I am currently with a big national name brand for insurance (auto).

I have a teen daughter. The very best they will offer for her auto ins. (95 toyota) is $127/mo. That's bare bone coverage (which I hate and makes me bite my nails everytime she gets behind the wheel). That's the very minimum allowed by law, as far as coverages.

I have priced it elsewhere, and the very best I could do otherwise, was some knock off brand, that I'd never heard of, at a whopping $116/month.

Now, in the best of all worlds, one would tell the teen daughter to park it. Mom and dad can't afford the ins. Which is the truth (thus above, credit seriously dinged, this economy has hit us hard, in the income earning capacity).

But I "do" consider driving to be one of those important "life skills" that teens need to learn. So parking it, is not really an option that I want to persue.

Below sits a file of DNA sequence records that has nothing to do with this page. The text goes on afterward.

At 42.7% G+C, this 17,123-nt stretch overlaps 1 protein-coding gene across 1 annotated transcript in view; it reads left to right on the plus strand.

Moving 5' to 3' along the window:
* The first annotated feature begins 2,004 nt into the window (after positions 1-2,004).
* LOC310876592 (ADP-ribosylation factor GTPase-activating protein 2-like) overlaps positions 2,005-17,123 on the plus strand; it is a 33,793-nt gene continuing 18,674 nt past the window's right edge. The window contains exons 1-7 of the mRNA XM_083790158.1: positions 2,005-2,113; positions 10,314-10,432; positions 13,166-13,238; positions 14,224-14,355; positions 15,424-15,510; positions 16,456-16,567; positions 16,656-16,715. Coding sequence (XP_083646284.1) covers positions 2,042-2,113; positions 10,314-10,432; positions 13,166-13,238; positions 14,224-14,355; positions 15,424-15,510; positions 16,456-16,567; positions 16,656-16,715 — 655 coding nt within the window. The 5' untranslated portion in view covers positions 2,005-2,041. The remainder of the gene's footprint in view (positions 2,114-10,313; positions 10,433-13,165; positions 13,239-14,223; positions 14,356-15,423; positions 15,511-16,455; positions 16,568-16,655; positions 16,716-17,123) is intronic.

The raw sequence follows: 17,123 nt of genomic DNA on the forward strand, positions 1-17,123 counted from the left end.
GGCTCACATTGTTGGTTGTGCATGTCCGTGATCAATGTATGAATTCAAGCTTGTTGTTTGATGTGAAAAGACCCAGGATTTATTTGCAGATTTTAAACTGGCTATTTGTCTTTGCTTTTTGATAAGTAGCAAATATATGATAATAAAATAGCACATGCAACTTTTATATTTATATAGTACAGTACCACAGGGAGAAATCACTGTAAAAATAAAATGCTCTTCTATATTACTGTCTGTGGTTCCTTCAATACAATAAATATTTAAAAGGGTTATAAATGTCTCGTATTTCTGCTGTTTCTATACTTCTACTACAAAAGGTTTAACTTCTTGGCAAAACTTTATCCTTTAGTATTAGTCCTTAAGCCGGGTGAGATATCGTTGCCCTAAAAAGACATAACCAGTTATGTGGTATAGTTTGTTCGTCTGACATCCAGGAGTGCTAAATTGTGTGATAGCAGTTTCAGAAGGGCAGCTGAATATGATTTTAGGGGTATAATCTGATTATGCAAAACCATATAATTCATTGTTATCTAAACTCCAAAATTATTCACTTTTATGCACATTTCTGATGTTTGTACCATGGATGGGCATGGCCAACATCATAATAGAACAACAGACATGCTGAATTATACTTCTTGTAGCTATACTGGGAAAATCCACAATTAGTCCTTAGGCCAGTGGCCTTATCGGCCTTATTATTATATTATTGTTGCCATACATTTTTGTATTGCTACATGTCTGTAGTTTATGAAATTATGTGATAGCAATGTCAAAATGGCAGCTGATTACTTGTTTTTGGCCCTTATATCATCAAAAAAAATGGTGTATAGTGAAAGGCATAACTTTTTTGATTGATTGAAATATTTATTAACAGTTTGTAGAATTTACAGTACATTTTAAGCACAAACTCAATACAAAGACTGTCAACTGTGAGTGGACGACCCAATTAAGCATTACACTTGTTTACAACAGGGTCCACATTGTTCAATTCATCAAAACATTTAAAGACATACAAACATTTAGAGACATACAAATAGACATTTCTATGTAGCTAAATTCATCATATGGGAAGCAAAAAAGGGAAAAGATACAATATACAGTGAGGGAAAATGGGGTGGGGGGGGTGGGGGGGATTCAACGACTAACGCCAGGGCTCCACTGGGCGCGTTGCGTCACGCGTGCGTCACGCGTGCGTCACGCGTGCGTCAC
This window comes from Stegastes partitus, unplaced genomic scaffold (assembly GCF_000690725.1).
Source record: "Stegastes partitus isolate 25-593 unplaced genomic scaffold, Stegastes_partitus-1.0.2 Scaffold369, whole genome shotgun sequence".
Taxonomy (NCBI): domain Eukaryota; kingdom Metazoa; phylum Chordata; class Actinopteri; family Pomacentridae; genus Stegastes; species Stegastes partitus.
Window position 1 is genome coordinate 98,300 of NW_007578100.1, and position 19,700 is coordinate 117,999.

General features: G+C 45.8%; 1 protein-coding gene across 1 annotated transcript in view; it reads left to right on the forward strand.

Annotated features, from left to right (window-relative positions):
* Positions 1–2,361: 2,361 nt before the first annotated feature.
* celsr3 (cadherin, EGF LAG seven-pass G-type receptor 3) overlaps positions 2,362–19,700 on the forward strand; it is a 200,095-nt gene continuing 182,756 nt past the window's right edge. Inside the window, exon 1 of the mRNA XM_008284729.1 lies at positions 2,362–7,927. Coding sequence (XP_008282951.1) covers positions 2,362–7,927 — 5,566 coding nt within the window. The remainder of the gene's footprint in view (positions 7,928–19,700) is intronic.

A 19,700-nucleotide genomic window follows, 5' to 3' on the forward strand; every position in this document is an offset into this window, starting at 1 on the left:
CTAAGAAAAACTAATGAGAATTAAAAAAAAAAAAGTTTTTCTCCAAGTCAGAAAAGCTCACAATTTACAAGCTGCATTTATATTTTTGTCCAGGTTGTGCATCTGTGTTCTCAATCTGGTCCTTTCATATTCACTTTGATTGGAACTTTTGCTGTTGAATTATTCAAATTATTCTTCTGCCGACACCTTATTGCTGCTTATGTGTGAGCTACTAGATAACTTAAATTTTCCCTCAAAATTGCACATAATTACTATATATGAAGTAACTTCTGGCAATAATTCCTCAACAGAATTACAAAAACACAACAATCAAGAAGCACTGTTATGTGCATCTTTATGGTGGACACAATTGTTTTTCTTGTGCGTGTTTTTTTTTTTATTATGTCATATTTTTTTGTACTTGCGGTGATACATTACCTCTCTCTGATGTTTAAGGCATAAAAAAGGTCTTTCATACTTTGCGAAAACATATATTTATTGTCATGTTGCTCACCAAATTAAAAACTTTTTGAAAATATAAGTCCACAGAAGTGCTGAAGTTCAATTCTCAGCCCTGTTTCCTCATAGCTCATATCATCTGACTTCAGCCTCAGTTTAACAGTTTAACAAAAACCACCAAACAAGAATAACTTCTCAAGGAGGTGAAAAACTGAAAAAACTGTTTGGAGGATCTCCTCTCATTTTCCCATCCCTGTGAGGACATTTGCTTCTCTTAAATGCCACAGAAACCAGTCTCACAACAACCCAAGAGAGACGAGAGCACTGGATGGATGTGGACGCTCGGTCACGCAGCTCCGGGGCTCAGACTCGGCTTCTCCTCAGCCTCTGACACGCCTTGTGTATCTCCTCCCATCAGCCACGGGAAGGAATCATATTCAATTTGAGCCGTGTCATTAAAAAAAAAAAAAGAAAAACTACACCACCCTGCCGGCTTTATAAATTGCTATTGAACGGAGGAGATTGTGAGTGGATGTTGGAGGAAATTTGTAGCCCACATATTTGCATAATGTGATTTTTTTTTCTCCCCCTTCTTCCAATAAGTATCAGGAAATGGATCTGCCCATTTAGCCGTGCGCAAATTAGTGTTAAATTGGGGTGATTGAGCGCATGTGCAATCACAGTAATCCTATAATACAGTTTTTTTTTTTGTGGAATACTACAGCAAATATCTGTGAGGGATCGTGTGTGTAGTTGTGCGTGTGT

As to the teen trying to get a job. Read the stats and I'm here to tell you they are true. She tried all summer long, to get a job. Stats say that the age group of 16-24 yo's, ........... the highest in unemployment, ever. It's the truth. She tried movie theaters, restaurants, grocery stores, retails, you name it. Nothing. Continues to try, nothing so far.

The rule always before, for her older siblings, no job to pay for insurance, no ticket to ride. But that was "before", this "new economy".

Thus far, no jobs to be had, for her to help fund her own insurance.

What would some of you frugalers do? Would you park it?
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Old 10-13-2009, 02:08 PM
 
Location: Up in the air
19,126 posts, read 25,784,820 times
Reputation: 16226
Quote:
Originally Posted by nnyl View Post
Is there such a thing?

Wondering what some of you frugalers would do?

I know that insurance rates are based on credit ratings, among other many important factors. I will openly admit the credit is dinged all to hades and beyond in this economy. The rest of it however, no tickets, no accidents, no sports cars, steady employment, owned and lived in the same home forever.